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Professional Practice: Inquiry, Innovations, and Dissemination

Edited by Mark B. Andersen

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Questionable Sensitivity: A Comment on Lee and Rotella

Mark B. Andersen

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Moving Toward Buddhist Psychotherapy in Sport: A Case Study

Campbell Thompson and Mark B. Andersen

This case study involves the progression from a cognitive-behavioral, psychological skills training approach with a rugby football player experiencing adjustment and mood disorder to a psychodynamic and interpersonal engagement with the client using themes from Buddhist psychotherapy. The study charts the development of the psychologist’s understanding of his relationships with clients and with his supervisor. We present a study of three people (i.e., the client, the psychologist, the supervisor) and how their stories and interpersonal interactions are interwoven from a Buddhist-psychodynamic perspective. We examine the influences of the dominant White culture on the male psychologist’s perceptions contrasted with the client’s background as a Pacific Islander. In addition, we present a projective test, which was central to the unfolding of this case study, designed for use with athletes. This case study is a confessional tale (Sparkes, 2002) told in the first-person from the psychologist’s viewpoint.

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The Development of Consulting Practice in Applied Sport Psychology: Some Personal Perspectives

Jeffery P. Simons and Mark B. Andersen

The history and development of applied sport psychology practice has not received the same attention and documentation as that of academic sport psychology. After a brief introduction to the literature on the history and professional development of applied sport psychology, some personal perspectives from consultants who have been practicing “in the field” over the last two to four decades are provided. Eleven well-known practitioners discuss how they got started, how their consulting has developed, what significant experiences they have had, and what lessons they have learned along the way. They relate their views on the progression of professional practice and what the future may hold. Finally, they offer some encouragement, cautions, and words of wisdom for fellow and future colleagues in sport psychology consulting.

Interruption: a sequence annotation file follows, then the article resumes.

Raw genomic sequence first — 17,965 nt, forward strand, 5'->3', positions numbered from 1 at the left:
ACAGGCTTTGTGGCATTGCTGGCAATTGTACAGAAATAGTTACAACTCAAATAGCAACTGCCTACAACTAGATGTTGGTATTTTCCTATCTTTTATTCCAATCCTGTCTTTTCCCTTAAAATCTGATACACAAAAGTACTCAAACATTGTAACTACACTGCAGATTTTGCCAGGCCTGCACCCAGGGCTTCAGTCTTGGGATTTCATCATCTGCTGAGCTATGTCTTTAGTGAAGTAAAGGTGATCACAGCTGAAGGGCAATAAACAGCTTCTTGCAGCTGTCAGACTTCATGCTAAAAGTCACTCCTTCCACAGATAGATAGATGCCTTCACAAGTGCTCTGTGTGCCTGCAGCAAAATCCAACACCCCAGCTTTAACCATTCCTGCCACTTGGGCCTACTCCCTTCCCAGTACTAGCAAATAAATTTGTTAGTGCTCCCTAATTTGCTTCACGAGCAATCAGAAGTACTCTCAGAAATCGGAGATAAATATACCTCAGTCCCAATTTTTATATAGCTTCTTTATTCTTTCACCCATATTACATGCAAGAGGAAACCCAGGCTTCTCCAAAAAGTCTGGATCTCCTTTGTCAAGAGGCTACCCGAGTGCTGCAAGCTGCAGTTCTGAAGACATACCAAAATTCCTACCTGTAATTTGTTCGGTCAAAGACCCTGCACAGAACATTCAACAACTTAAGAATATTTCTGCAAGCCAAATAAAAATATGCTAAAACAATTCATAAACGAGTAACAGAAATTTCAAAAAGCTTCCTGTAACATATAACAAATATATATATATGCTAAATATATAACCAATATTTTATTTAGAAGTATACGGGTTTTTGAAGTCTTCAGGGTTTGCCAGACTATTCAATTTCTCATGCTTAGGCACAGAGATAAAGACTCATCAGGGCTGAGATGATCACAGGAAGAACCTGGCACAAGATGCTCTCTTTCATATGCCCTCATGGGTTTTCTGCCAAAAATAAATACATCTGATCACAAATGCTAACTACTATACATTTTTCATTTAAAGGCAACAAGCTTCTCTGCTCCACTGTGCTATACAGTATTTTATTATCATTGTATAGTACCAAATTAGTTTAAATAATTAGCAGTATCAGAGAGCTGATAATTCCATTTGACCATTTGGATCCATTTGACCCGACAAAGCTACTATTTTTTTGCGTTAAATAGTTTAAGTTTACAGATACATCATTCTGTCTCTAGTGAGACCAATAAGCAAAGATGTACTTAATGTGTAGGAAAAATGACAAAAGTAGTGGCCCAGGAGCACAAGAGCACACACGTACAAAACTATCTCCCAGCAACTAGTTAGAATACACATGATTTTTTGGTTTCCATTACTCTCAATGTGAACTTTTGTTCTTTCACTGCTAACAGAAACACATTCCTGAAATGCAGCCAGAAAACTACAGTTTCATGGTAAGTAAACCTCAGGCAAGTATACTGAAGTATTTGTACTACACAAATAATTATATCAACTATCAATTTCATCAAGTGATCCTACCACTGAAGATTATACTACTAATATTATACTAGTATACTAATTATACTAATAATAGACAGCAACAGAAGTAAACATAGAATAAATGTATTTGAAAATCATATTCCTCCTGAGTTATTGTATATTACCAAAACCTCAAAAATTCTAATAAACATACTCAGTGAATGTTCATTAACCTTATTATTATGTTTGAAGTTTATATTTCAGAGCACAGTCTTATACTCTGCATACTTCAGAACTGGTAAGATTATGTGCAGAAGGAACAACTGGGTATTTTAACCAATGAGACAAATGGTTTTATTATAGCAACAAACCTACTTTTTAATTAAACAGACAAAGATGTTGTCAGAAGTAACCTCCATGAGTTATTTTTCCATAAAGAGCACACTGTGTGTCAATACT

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Mentoring in Sport Psychology: Students’ Perceptions of Training in Publication and Presentation Guidelines

Brian D. Butki and Mark B. Andersen

A seven-item survey on training and ethics in publication and conference presentation was sent to 406 student members of the Association for the Advancement of Applied Sport Psychology (AAASP). Students used a 5-point scale (1 = very poor to 5 = excellent) to rate the training and experience received from advisors and professors. Items included exposure to some formal ethical guidelines of publishing and authorship, explanation of the importance of publications and conference presentations, demonstration of enthusiasm toward student publishing or presenting at conferences, and receiving appropriate authorship (e.g., first, second, third) on publications or conference presentations. Return rate was 43%. Results show that although a majority of students feel they are receiving fair to excellent training in this area, a substantial number believe their training is inadequate. This suggests a need for more formal training and guidance in publication and conference presentation for graduate students in psychology and physical education/exercise science programs.